- The black widow – Black widows are entirely black with characteristic red spots on their abdomen. They are the world heavyweight champion of scary spiders. Black widows actually do have a highly potent active venom that can pose a health hazard to humans. Typically, those most at risk of death or serious complications are the very young and the very old. Infants particularly are in danger of black widow bites since they are much smaller than adults. Even adults should seek immediate medical attention if they are bitten by a black widow.
- The brown recluse – The brown recluse is so named because of its affinity for dark remote spaces. In fact, if you’ve ever heard a horror story about someone finding a spider on a sweater they’d left in the closet all summer, it was probably a brown recluse. While the brown recluse won’t go out of its way to bite people, it can when it feels threatened. Their venom is not nearly as potent as the black widow’s, but their bite hurts and wounds left behind can become infected. If that happens, you will need a trip to the hospital.
- Cellar spiders – These guys look scary because of their very large legs and very small bodies, but they aren’t dangerous to humans. They like dark places that offer them a variety of insects to eat.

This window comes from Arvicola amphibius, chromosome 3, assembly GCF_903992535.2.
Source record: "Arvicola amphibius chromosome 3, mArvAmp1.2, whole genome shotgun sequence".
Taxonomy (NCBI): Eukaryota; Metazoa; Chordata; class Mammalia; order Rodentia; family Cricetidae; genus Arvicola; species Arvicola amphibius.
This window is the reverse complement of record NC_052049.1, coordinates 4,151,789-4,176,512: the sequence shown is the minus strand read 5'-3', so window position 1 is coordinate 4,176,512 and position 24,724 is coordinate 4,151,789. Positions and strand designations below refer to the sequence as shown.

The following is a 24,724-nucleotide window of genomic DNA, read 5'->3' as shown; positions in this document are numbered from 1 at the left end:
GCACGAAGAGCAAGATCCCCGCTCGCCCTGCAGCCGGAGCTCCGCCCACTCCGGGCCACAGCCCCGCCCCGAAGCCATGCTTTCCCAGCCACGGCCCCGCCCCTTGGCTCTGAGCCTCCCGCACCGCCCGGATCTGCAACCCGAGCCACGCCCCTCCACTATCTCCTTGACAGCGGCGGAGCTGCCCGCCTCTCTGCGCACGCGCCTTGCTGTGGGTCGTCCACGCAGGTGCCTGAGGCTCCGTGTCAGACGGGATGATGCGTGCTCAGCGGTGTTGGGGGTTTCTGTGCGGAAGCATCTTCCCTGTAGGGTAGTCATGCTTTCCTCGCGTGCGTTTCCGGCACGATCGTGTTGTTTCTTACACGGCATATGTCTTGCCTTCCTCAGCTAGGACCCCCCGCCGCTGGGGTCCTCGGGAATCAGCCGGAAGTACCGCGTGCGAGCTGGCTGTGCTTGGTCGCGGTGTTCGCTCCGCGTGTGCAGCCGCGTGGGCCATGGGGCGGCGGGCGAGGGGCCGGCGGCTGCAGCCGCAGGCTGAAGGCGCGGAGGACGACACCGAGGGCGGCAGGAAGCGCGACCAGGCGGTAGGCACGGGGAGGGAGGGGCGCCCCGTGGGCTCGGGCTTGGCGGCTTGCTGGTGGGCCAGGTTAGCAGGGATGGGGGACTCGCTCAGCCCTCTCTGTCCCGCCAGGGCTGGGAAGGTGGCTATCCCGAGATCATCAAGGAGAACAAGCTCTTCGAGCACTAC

- The funnel-web spider – Funnel-web spiders are dark brown with characteristic dark stripes on their bodies and legs. They are mostly harmless to people as they feed on smaller insects, but if you see a lot of them around your home, that’s a sign of a bigger insect problem.
- Wolf spiders – Wolf spiders are reddish and have black markings. Unlike other spiders, they don’t create webs. Instead, they hunt their prey like a wolf, hence the name. They will bite you if they see you, but their venom is not dangerous, only irritating.
How To Avoid Spiders In Your Home
Chances are if you have a spider problem in your home, you have a lot of shrubbery out front in your garden. Spiders go where the food is, and, if your home has a lot of insects in it, then you’re going to have a spider problem. While everyone gets a spider in their home every once in a while, when you start noticing them often, that’s when you know it’s time to take action. To avoid future spider problems, you can:
- Remove shrubbery from around your home
- Seal cracks in the foundation of your home
- Eliminate outdoor lighting that draws flying insects
- Replace flood lights with sodium vapor lighting
- Reduce clutter inside your home (spiders don’t like wide open spaces)